Buyers of full-electric and hybrid vehicles like low fuel costs, but they also like some bling — and that's a moneymaking opportunity for Detroit's Superior Industries International Inc., a leading Tier 1 supplier of aluminum wheels.
Superior plans to capitalize on a new generation of lightweight aluminum wheels that will give the small-wheel electric vehicle a more stylish look, says CEO Don Stebbins.
Stebbins told an investors conference last month in Santa Monica, Calif., that there's a perception in the industry that EV buyers wouldn't want bigger, heavier wheels that could compromise fuel economy.
But that's not the case, he said. EV buyers, especially for premium brands, want bigger, shinier, sportier-styled wheels, just like other premium buyers, Stebbins said.
"Aesthetics matter. The Tesla's a great-looking car, right?" he said, showing a slide featuring the Tesla Model S, which comes standard with 19-inch aluminum wheels. Tesla is a Superior Industries customer and poster child for the supplier's argument that even EVs can have stylish wheels.
But it's not just high-end electrified vehicles, he said. Lower-end EVs and hybrids also come equipped with relatively upscale, lightweight aluminum wheels, including the Toyota Prius and the Chevy Volt.
Nissan Leaf buyers now can opt for 17-inch aluminum wheels or 16-inch steel wheels with wheel covers standard, according to Superior.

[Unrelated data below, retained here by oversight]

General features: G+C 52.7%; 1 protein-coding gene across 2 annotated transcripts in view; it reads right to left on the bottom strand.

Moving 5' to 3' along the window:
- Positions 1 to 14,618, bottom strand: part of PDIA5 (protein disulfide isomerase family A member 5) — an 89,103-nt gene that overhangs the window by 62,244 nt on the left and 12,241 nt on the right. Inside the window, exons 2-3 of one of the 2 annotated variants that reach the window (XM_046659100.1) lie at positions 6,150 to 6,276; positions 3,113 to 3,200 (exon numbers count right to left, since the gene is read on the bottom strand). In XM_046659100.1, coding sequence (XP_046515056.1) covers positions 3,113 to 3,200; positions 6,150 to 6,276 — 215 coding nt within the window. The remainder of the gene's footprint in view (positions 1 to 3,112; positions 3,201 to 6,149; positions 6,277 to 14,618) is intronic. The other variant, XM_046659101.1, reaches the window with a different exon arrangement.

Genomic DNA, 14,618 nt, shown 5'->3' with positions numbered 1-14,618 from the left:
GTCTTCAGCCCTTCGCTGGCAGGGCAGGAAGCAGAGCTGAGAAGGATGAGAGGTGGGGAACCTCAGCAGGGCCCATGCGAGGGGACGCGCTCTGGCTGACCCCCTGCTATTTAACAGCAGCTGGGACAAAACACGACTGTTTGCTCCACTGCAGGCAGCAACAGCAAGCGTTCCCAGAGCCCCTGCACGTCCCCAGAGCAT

Stebbins said there's a strong trend across the industry toward larger-diameter, highly styled aluminum wheels, regardless of vehicle powertrain. By 2020, the supplier expects U.S. market share for larger wheels, defined as 19 inches or greater in diameter, to roughly double to about 35 percent. Superior declined to pinpoint its own market share growth expectations but said it will mirror the industry's trend.
But he acknowledged that consumer demand for bigger wheels is in conflict with another industry trend: lightweighting. Regardless of engine type, automakers are shedding weight wherever possible to improve fuel economy and meet government mileage and emissions rules.
Next year, Superior plans to introduce what it calls AluLite wheels, designed in part to help offset the weight gain associated with bigger wheels.
AluLite, Stebbins said, "takes somewhere in the neighborhood of about 3 pounds per wheel out — so 12 pounds per vehicle," compared with comparably sized wheels. "Twelve pounds is a big deal. So I think that will sell very well."
Superior reduced wheel weight, but AluLite wheels are made with the same materials Superior already used, which saves cost, Parveen Kakar, senior vice president, corporate engineering and product development, told Automotive News.
The company informed shareholders last month that it had received a patent for the technology.
"By a creative design and manufacturing process, we are able to take 10 to 15 percent of the weight out of the wheel," Kakar said. "We're using the same alloys. For our customers, we didn't want to use a very exotic alloy."